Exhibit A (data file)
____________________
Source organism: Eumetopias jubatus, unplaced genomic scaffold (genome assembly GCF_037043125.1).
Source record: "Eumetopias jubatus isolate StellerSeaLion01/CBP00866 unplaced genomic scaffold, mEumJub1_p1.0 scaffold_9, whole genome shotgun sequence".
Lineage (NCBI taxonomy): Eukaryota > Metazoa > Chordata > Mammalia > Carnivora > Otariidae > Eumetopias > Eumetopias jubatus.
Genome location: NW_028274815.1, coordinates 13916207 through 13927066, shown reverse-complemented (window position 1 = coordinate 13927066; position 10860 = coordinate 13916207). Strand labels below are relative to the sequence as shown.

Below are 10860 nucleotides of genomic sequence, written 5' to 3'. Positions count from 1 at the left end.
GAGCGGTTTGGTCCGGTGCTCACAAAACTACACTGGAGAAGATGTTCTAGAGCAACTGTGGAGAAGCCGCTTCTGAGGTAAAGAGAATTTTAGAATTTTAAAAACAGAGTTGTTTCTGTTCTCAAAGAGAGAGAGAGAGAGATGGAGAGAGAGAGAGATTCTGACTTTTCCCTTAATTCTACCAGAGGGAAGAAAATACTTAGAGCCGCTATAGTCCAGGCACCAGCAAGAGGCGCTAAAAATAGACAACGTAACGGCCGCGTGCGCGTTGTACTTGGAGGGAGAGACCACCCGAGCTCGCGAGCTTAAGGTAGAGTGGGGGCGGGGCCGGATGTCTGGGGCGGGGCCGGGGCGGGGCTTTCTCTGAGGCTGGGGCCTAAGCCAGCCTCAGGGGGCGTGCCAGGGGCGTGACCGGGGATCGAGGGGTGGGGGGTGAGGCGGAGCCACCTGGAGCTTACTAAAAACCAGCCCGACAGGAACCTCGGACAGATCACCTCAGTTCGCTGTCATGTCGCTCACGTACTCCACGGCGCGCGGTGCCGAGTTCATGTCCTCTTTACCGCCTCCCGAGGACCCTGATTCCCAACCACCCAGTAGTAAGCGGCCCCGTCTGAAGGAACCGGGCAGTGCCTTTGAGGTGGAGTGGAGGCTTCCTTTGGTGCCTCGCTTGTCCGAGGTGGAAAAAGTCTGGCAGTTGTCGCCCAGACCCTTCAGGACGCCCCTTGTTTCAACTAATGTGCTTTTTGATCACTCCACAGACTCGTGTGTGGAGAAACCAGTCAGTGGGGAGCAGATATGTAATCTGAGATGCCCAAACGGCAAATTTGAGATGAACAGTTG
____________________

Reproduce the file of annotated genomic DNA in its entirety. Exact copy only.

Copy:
Source organism: Eumetopias jubatus, unplaced genomic scaffold (genome assembly GCF_037043125.1).
Source record: "Eumetopias jubatus isolate StellerSeaLion01/CBP00866 unplaced genomic scaffold, mEumJub1_p1.0 scaffold_9, whole genome shotgun sequence".
Lineage (NCBI taxonomy): Eukaryota > Metazoa > Chordata > Mammalia > Carnivora > Otariidae > Eumetopias > Eumetopias jubatus.
Genome location: NW_028274815.1, coordinates 13916207 through 13927066, shown reverse-complemented (window position 1 = coordinate 13927066; position 10860 = coordinate 13916207). Strand labels below are relative to the sequence as shown.

Below are 10860 nucleotides of genomic sequence, written 5' to 3'. Positions count from 1 at the left end.
GAGCGGTTTGGTCCGGTGCTCACAAAACTACACTGGAGAAGATGTTCTAGAGCAACTGTGGAGAAGCCGCTTCTGAGGTAAAGAGAATTTTAGAATTTTAAAAACAGAGTTGTTTCTGTTCTCAAAGAGAGAGAGAGAGAGATGGAGAGAGAGAGAGATTCTGACTTTTCCCTTAATTCTACCAGAGGGAAGAAAATACTTAGAGCCGCTATAGTCCAGGCACCAGCAAGAGGCGCTAAAAATAGACAACGTAACGGCCGCGTGCGCGTTGTACTTGGAGGGAGAGACCACCCGAGCTCGCGAGCTTAAGGTAGAGTGGGGGCGGGGCCGGATGTCTGGGGCGGGGCCGGGGCGGGGCTTTCTCTGAGGCTGGGGCCTAAGCCAGCCTCAGGGGGCGTGCCAGGGGCGTGACCGGGGATCGAGGGGTGGGGGGTGAGGCGGAGCCACCTGGAGCTTACTAAAAACCAGCCCGACAGGAACCTCGGACAGATCACCTCAGTTCGCTGTCATGTCGCTCACGTACTCCACGGCGCGCGGTGCCGAGTTCATGTCCTCTTTACCGCCTCCCGAGGACCCTGATTCCCAACCACCCAGTAGTAAGCGGCCCCGTCTGAAGGAACCGGGCAGTGCCTTTGAGGTGGAGTGGAGGCTTCCTTTGGTGCCTCGCTTGTCCGAGGTGGAAAAAGTCTGGCAGTTGTCGCCCAGACCCTTCAGGACGCCCCTTGTTTCAACTAATGTGCTTTTTGATCACTCCACAGACTCGTGTGTGGAGAAACCAGTCAGTGGGGAGCAGATATGTAATCTGAGATGCCCAAACGGCAAATTTGAGATGAACAGTTG